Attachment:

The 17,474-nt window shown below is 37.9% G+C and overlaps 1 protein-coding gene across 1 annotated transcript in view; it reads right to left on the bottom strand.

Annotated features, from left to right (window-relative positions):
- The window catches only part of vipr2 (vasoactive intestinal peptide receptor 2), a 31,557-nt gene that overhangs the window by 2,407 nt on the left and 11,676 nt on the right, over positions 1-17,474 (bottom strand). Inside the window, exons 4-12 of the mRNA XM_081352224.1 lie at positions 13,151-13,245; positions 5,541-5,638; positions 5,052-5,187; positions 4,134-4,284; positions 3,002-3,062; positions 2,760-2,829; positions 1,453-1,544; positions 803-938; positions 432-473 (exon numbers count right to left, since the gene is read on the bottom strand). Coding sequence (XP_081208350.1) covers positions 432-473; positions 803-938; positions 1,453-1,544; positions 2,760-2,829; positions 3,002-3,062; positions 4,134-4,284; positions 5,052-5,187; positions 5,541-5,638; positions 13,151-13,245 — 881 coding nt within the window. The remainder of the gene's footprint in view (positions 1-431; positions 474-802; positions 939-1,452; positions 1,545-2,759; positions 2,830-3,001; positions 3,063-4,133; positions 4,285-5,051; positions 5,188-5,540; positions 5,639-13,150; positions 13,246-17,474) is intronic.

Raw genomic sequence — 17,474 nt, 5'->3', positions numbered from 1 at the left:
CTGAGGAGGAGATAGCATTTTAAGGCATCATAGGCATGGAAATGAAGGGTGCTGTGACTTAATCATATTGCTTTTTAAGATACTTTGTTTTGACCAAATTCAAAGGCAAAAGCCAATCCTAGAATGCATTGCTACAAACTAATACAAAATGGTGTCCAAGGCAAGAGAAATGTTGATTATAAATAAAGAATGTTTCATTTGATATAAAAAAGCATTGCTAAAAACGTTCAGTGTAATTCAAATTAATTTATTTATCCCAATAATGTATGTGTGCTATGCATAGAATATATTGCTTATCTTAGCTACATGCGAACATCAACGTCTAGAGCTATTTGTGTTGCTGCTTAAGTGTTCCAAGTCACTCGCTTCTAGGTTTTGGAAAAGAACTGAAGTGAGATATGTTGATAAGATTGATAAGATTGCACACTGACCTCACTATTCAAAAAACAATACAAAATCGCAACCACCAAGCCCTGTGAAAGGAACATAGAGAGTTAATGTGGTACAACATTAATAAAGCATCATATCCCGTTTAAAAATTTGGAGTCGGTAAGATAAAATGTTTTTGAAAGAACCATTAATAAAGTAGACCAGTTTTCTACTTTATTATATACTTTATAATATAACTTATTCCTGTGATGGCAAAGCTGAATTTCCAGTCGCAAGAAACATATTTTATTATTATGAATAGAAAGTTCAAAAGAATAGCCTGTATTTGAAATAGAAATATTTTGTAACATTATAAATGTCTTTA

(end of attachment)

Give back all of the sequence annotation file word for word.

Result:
The 17,474-nt window shown below is 37.9% G+C and overlaps 1 protein-coding gene across 1 annotated transcript in view; it reads right to left on the bottom strand.

Annotated features, from left to right (window-relative positions):
- The window catches only part of vipr2 (vasoactive intestinal peptide receptor 2), a 31,557-nt gene that overhangs the window by 2,407 nt on the left and 11,676 nt on the right, over positions 1-17,474 (bottom strand). Inside the window, exons 4-12 of the mRNA XM_081352224.1 lie at positions 13,151-13,245; positions 5,541-5,638; positions 5,052-5,187; positions 4,134-4,284; positions 3,002-3,062; positions 2,760-2,829; positions 1,453-1,544; positions 803-938; positions 432-473 (exon numbers count right to left, since the gene is read on the bottom strand). Coding sequence (XP_081208350.1) covers positions 432-473; positions 803-938; positions 1,453-1,544; positions 2,760-2,829; positions 3,002-3,062; positions 4,134-4,284; positions 5,052-5,187; positions 5,541-5,638; positions 13,151-13,245 — 881 coding nt within the window. The remainder of the gene's footprint in view (positions 1-431; positions 474-802; positions 939-1,452; positions 1,545-2,759; positions 2,830-3,001; positions 3,063-4,133; positions 4,285-5,051; positions 5,188-5,540; positions 5,639-13,150; positions 13,246-17,474) is intronic.

Raw genomic sequence — 17,474 nt, 5'->3', positions numbered from 1 at the left:
CTGAGGAGGAGATAGCATTTTAAGGCATCATAGGCATGGAAATGAAGGGTGCTGTGACTTAATCATATTGCTTTTTAAGATACTTTGTTTTGACCAAATTCAAAGGCAAAAGCCAATCCTAGAATGCATTGCTACAAACTAATACAAAATGGTGTCCAAGGCAAGAGAAATGTTGATTATAAATAAAGAATGTTTCATTTGATATAAAAAAGCATTGCTAAAAACGTTCAGTGTAATTCAAATTAATTTATTTATCCCAATAATGTATGTGTGCTATGCATAGAATATATTGCTTATCTTAGCTACATGCGAACATCAACGTCTAGAGCTATTTGTGTTGCTGCTTAAGTGTTCCAAGTCACTCGCTTCTAGGTTTTGGAAAAGAACTGAAGTGAGATATGTTGATAAGATTGATAAGATTGCACACTGACCTCACTATTCAAAAAACAATACAAAATCGCAACCACCAAGCCCTGTGAAAGGAACATAGAGAGTTAATGTGGTACAACATTAATAAAGCATCATATCCCGTTTAAAAATTTGGAGTCGGTAAGATAAAATGTTTTTGAAAGAACCATTAATAAAGTAGACCAGTTTTCTACTTTATTATATACTTTATAATATAACTTATTCCTGTGATGGCAAAGCTGAATTTCCAGTCGCAAGAAACATATTTTATTATTATGAATAGAAAGTTCAAAAGAATAGCCTGTATTTGAAATAGAAATATTTTGTAACATTATAAATGTCTTTA